Fall back in love with your job
By Susan Johnston
Maybe you’ve been plugging away in the same job for several years and feel burnt out. Or, perhaps you’re growing tired of office politics or a long commute. Whatever the reason, you’ve lost that spark that used to make you excited about your job. That's no fun. To help you out we asked career experts for their tips on rekindling career passion.
1. Take a step back
Often we get so mired in the day-to-day details that we lose sight of the bigger picture. Bobby Umar, president of Raeallan, a transformational training and speaking company in Toronto, suggests asking your coworkers what they like about the job. “I worked many years ago as an engineer,” he says. “I enjoyed lunches with colleagues and asked them about their jobs, which helped me to appreciate those things a little bit more.” That perspective can help you focus on the positive and pinpoint what the real issue is.
2. Seek out new projects
If the issue is that you aren’t feeling challenged, then take the initiative to tackle something new. When suggesting new projects to your boss, Umar suggests “position[ing] it from a place of strength. Managers will feel good about that drive and passion.” Not in a position to add new projects during the workday? Get involved in something at lunch or after work. For instance, you could join the company softball team or offer to organize a canned food drive. That way you’ll have a new activity to keep you engaged in the organization.
3. Ask for feedback
Some workers grow disillusioned because they’re working hard and not getting any positive reinforcement. In some cases, your boss may have no idea you’re going the extra mile. That’s why Vicki Salemi, career expert and author of Big Career in the Big City, recommends scheduling a meeting and letting your supervisor know about your accomplishments. That’s also your chance to ask for feedback. However, Salemi adds that “you’re not always gonna get a pat on the back every time you do something,” so expectations may need adjustment, too.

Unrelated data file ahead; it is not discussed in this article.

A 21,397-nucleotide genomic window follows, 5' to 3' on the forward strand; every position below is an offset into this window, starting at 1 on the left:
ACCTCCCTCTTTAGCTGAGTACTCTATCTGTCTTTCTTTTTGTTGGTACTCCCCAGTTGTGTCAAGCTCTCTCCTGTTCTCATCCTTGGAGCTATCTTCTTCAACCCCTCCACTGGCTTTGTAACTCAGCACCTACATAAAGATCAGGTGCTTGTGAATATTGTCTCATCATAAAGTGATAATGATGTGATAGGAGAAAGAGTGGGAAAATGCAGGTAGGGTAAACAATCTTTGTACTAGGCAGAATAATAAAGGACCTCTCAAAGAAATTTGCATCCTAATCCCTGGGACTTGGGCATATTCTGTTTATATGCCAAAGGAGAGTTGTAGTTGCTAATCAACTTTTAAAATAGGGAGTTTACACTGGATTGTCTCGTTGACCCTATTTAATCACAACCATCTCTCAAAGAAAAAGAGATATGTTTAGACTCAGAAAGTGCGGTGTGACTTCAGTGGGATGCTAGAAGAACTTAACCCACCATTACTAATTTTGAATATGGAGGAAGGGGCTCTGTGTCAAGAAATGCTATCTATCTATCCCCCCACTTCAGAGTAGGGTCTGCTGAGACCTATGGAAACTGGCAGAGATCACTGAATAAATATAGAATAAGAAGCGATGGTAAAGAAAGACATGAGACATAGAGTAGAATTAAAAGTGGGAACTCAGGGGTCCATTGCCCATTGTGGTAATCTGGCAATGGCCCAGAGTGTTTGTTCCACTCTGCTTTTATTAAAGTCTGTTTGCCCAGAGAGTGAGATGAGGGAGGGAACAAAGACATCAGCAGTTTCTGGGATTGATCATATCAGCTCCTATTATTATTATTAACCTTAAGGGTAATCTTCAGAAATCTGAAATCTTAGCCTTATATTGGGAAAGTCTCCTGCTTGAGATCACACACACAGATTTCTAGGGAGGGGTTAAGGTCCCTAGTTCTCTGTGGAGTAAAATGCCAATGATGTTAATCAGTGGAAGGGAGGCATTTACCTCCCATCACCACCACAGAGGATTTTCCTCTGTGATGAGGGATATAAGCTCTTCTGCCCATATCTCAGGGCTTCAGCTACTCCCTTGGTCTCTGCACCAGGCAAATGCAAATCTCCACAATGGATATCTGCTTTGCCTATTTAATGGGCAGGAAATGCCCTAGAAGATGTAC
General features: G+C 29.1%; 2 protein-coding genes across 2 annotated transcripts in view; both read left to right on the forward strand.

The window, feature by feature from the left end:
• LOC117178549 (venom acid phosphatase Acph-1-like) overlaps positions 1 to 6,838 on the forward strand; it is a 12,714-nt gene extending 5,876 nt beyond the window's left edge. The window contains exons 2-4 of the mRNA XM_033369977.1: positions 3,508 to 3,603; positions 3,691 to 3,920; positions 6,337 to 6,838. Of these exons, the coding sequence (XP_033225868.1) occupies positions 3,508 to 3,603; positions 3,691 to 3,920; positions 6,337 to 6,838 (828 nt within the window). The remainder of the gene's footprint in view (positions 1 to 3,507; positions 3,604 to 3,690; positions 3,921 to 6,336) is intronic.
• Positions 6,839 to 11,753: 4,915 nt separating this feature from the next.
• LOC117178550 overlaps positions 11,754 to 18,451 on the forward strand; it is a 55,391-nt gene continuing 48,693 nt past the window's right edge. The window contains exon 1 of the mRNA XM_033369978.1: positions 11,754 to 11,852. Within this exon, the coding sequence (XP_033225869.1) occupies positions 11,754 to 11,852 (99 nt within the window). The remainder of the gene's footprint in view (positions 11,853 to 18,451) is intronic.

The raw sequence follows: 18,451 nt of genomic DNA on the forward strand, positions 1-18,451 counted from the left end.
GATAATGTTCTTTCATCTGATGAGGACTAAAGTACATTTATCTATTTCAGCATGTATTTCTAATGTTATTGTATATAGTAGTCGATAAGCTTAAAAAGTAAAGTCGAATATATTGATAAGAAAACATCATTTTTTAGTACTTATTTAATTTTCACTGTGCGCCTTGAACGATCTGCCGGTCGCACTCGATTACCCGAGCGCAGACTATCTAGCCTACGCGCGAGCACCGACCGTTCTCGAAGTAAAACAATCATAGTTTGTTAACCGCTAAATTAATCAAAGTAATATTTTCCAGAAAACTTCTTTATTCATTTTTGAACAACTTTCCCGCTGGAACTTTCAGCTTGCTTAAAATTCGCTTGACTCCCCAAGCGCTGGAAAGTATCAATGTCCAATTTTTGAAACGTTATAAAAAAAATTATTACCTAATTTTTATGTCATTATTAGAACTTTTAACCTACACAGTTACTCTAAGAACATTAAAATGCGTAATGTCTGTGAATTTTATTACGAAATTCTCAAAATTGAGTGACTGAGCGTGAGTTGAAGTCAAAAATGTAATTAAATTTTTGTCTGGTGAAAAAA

4. Set boundaries
With Blackberries and wireless internet, many workers feel pressure to be reachable 24/7, which can lead to burnout. “Our workdays have gotten longer, people are working from home in addition to office hours,” says Salemi. She recommends, “set[ting] your own boundaries. Shut off the Blackberry for the weekend. In most cases, no one’s dying over this.” As Salemi points out, “sometimes your best work is done when you detach [from work].”
5. Get out of the office
Conferences, industry mixers, and other networking or professional development opportunities can help give you a fresh perspective on your industry. “Attending a conference is incredible because you have the opportunity to network with people outside of your company,” says Salemi. “It gets you out of your cubicle and helps you to stay abreast of trends in the industry. Often it reminds you of why you chose that profession.” Need we mention that in some cases, your employer will also foot the bill?
Boston-based freelance writer Susan Johnston has covered career and business topics for "The Boston Globe," "Hispanic Executive Quarterly," WomenEntrepreneur.com, and other publications.